Would you call this speaker delusional?

How about a bad liar? Bush has denied knowing the now-discredited Chalabi - despite having invited him to sit with Laura Bush during last years State of the Union address. Bush also denies knowing Enrons Ken Lay of Enron, whom he has corresponded with, and who was a chief contributor to Bush's 2000 election bid.

Or just plain sick? Having promised during his presidential campaign to avoid tapping Social Security - except in cases of war, recession or a national emergency - Bush gleefully told his budget director just after the horrific Sept. 11 attacks: Lucky me. I hit the trifecta.


This isnt funny. Remember that annual Radio and Television Correspondents Dinner in March 2003, when Bush made a series of "jokes" about the failure to find the weapons of mass destruction? Showing slides of administration officials looking around the Oval Office, Bush laughingly said in a mock voice-over, "Those weapons of mass destruction must be somewhere."

It was hilarious! Except for the deaths of tens of thousands of kids and their parents and grandparents in Iraq, plus more than a thousand American GIs - all killed by the lies GW told about WMD; now just material for yucks," David Corn wrote in The Nation.

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PATRICK Donating Member (1000+ posts) Send PM | Profile | Ignore Mon Oct-04-04 09:48 AM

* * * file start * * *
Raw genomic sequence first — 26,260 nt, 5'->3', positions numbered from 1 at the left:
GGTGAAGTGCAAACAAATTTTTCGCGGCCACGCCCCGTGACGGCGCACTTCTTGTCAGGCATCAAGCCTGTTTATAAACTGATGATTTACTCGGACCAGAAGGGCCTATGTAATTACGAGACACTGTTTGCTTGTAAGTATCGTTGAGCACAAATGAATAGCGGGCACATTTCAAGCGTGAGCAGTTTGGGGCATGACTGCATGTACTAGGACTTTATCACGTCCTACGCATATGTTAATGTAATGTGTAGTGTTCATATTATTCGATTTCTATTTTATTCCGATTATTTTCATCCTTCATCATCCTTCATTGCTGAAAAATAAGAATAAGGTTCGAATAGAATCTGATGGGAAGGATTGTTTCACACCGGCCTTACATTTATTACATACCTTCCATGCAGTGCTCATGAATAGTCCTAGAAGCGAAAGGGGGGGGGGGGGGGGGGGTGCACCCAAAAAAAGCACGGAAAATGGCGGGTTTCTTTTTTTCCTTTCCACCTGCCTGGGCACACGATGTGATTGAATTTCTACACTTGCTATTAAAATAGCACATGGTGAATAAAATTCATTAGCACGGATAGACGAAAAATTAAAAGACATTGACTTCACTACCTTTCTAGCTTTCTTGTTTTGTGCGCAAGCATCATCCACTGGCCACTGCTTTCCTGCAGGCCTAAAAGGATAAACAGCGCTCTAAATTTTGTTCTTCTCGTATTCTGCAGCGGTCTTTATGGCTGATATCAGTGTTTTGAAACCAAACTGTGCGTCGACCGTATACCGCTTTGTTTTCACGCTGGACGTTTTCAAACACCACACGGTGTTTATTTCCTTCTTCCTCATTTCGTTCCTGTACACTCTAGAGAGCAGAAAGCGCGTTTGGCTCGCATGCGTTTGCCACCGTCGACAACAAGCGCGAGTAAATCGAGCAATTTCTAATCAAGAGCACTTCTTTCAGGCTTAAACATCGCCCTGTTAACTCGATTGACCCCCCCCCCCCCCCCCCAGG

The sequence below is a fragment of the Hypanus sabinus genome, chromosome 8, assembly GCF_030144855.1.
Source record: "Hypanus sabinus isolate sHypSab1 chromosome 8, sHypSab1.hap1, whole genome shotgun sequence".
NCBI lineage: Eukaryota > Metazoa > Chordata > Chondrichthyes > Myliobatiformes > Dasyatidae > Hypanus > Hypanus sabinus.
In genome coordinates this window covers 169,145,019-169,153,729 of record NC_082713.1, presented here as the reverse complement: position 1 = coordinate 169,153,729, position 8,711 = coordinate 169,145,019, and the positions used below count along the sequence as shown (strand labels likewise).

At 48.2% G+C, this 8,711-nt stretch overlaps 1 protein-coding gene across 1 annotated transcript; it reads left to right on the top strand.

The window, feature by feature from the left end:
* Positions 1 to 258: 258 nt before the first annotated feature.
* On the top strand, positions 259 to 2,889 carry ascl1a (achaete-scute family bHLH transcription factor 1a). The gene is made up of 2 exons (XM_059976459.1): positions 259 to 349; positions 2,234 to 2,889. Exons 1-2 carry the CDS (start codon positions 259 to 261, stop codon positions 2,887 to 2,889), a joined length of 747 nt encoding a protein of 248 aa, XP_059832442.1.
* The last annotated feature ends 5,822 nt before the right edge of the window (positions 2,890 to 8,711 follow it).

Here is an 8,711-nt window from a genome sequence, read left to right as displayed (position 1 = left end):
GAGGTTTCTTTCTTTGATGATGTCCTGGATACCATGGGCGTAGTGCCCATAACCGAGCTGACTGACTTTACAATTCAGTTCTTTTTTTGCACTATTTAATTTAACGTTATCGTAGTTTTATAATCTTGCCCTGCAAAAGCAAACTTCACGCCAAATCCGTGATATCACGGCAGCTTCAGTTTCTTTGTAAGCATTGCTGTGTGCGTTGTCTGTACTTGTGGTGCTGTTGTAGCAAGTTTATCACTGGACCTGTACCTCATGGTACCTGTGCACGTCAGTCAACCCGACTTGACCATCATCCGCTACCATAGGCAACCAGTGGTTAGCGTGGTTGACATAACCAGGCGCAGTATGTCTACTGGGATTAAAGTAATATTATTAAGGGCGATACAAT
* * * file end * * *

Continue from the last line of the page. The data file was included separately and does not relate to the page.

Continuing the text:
Response to Original message
2. Junior jumped on that word so hard
that no script writer in his circle could stop him from using it over and over. I don't even think it is to balance his dumb defensiveness on the great coalition with Poland. the Dems are certainly not going to insult any ethnic group. Apparently Americans with French heritage don't count in critical electoral areas.

Bush's sincere extreme isolationism and disdain for the UN, typical of the tribe although Bush hypocritically is a multi-corporational globalist, comes through obnoxiously loud and clear.

Well, temporarily we are not telling Polish jokes anymore.
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Octafish Donating Member (1000+ posts) Send PM | Profile | Ignore Tue Oct-05-04 08:33 AM
Response to Reply #2
5. Why would Bush like ENGLAND so much? Benedict ARNOLD liked England.
Gee. Odd who is friends with whom.

How Bush's grandfather helped Hitler's rise to power

Rumours of a link between the US first family and the Nazi war machine have circulated for decades. Now the Guardian can reveal how repercussions of events that culminated in action under the Trading with the Enemy Act are still being felt by today's president

Ben Aris in Berlin and Duncan Campbell in Washington
Saturday September 25, 2004
The Guardian

George Bush's grandfather, the late US senator Prescott Bush, was a director and shareholder of companies that profited from their involvement with the financial backers of Nazi Germany.